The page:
Hsuan Hua

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Hsuan Hua
Hsuan Hua in Ukiah, California
Religion Chan Buddhism
School Guyiang School
Lineage 9th generation
Dharma names An Tzu
Tu Lun
Nationality Chinese
Born (1918-04-16)April 16, 1918
Jilin, China
Died June 7, 1995(1995-06-07) (aged 77)
Los Angeles, United States
Senior posting
Title Chan Master, Founder and abbot of the City of Ten Thousand Buddhas, President of the Dharma Realm Buddhist Association, Rector of the Dharma Realm Buddhist University, the ninth patriarch of guiyang school.
Religious career
Teacher Hsu Yun
Students Heng Sure, Heng Lyu, Heng Chau, Heng Lai
Venerable Hsuan Hua meditating in the lotus position. Hong Kong, 1953.

Hsuan Hua (Chinese: 宣化; pinyin: Xuānhuà; literally: "proclaim and transform"; April 16, 1918 – June 7, 1995), also known as An Tzu and Tu Lun, was a monk of Chan Buddhism and a contributing figure in bringing Chinese Buddhism to the United States in the 20th century.

Hsuan Hua founded several institutions in the US. The Dharma Realm Buddhist Association[1] (DRBA) is a Buddhist organization with chapters in North America, Australia and Asia. The City of Ten Thousand Buddhas (CTTB) in Ukiah, California, is one of the first Chan Buddhist monasteries in America. Venerable Master Hsuan Hua founded Dharma Realm Buddhist University at CTTB. The Buddhist Text Translation Society works on the phonetics and translation of Buddhist scriptures from Chinese into English, Vietnamese, Spanish, and many other languages.

Early life

Hsuan Hua, a native of Shuangcheng County of Jilin (now Wuchang District, Harbin, Heilongjiang), was born Bai Yushu (白玉書) on April 16, 1918. His parents were devout Buddhists. At an early age, Hua became a vegetarian like his mother, and decided to become a Buddhist monk.

At the age of 15, he took refuge in the Three Jewels under the Venerable Chang Zhi. That same year he began to attend school and studied texts of various Chinese schools of thought, and the fields of medicine, divination, astrology, and physiology. At 19 years of age, Hua became a monastic, under the Dharma name An Tzu. (安慈)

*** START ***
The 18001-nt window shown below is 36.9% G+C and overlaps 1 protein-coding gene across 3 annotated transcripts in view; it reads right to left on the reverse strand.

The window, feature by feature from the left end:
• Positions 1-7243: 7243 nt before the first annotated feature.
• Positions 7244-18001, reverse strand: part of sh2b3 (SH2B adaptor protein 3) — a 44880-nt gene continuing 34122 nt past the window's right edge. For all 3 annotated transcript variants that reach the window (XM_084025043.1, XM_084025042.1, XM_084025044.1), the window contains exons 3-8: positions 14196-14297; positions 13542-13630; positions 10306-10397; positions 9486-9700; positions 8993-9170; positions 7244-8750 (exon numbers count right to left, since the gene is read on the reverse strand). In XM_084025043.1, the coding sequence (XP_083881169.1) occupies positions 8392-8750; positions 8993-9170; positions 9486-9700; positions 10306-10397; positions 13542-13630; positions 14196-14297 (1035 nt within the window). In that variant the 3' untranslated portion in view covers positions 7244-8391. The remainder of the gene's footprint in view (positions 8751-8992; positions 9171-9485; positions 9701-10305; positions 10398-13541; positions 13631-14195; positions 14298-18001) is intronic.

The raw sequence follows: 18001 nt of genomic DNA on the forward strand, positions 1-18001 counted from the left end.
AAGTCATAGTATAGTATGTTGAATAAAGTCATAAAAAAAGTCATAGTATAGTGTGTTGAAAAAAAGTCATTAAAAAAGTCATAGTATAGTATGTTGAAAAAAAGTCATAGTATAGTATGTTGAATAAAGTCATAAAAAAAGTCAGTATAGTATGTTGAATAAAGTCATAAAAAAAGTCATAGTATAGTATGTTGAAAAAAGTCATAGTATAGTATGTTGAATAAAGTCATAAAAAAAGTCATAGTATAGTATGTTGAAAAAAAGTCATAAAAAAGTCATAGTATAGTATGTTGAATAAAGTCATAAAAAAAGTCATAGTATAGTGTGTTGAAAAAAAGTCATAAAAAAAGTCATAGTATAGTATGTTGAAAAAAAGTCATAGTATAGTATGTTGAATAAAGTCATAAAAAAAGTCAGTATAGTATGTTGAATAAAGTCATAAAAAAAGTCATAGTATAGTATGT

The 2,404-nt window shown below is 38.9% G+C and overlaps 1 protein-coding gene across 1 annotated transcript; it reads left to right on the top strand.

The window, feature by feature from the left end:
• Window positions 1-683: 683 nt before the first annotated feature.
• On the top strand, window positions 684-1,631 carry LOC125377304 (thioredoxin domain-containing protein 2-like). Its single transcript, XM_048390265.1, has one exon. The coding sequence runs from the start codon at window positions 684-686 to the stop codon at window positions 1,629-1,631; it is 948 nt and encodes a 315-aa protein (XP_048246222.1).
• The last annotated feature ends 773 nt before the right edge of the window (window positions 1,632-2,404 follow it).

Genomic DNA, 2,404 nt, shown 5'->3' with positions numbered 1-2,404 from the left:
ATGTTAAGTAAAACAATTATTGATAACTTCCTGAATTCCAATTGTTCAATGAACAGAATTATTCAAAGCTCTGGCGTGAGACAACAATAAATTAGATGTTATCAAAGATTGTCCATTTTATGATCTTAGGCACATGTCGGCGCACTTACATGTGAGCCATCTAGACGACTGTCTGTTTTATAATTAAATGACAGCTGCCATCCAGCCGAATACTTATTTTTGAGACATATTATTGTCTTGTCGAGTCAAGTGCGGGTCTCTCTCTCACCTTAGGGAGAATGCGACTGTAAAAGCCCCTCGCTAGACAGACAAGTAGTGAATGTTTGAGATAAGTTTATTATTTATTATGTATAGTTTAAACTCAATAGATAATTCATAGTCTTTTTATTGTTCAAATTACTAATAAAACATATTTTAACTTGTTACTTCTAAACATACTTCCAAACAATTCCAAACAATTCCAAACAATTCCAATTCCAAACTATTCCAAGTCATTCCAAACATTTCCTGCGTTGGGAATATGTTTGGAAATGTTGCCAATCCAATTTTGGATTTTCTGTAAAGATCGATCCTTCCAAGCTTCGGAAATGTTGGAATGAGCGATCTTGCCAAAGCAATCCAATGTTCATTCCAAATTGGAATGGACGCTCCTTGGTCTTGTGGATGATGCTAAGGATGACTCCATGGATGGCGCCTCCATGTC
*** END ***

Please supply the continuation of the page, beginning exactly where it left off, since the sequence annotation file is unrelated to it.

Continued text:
He made the following eighteen vows to all sentient beings:

1. I vow that as long as there is a single Bodhisattva in the three periods of time throughout the ten directions of the Dharma Realm, to the very end of empty space, who has not accomplished Buddhahood, I too will not attain the right enlightenment.

2. I vow that as long as there is a single Pratyekabuddha in the three periods of time throughout the ten directions of the Dharma Realm, to the very end of empty space, who has not accomplished Buddhahood, I too will not attain the right enlightenment.

3. I vow that as long as there is a single Shravaka in the three periods of time throughout the ten directions of the Dharma Realm, to the very end of empty space, who has not accomplished Buddhahood, I too will not attain the right enlightenment.

4. I vow that as long as there is a single god in the Triple Realm who has not accomplished Buddhahood, I too will not attain the right enlightenment.

5. I vow that as long as there is a single human being in the worlds of the ten directions who has not accomplished Buddhahood, I too will not attain the right enlightenment.

6. I vow that as long as there is a single asura who has not accomplished Buddhahood, I too will not attain the right enlightenment.

7. I vow that as long as there is a single animal who has not accomplished Buddhahood, I too will not attain the right enlightenment.

8. I vow that as long as there is a single hungry ghost who has not accomplished Buddhahood, I too will not attain the right enlightenment.

9. I vow that as long as there is a single hell-dweller who has not accomplished Buddhahood, I too will not attain the right enlightenment.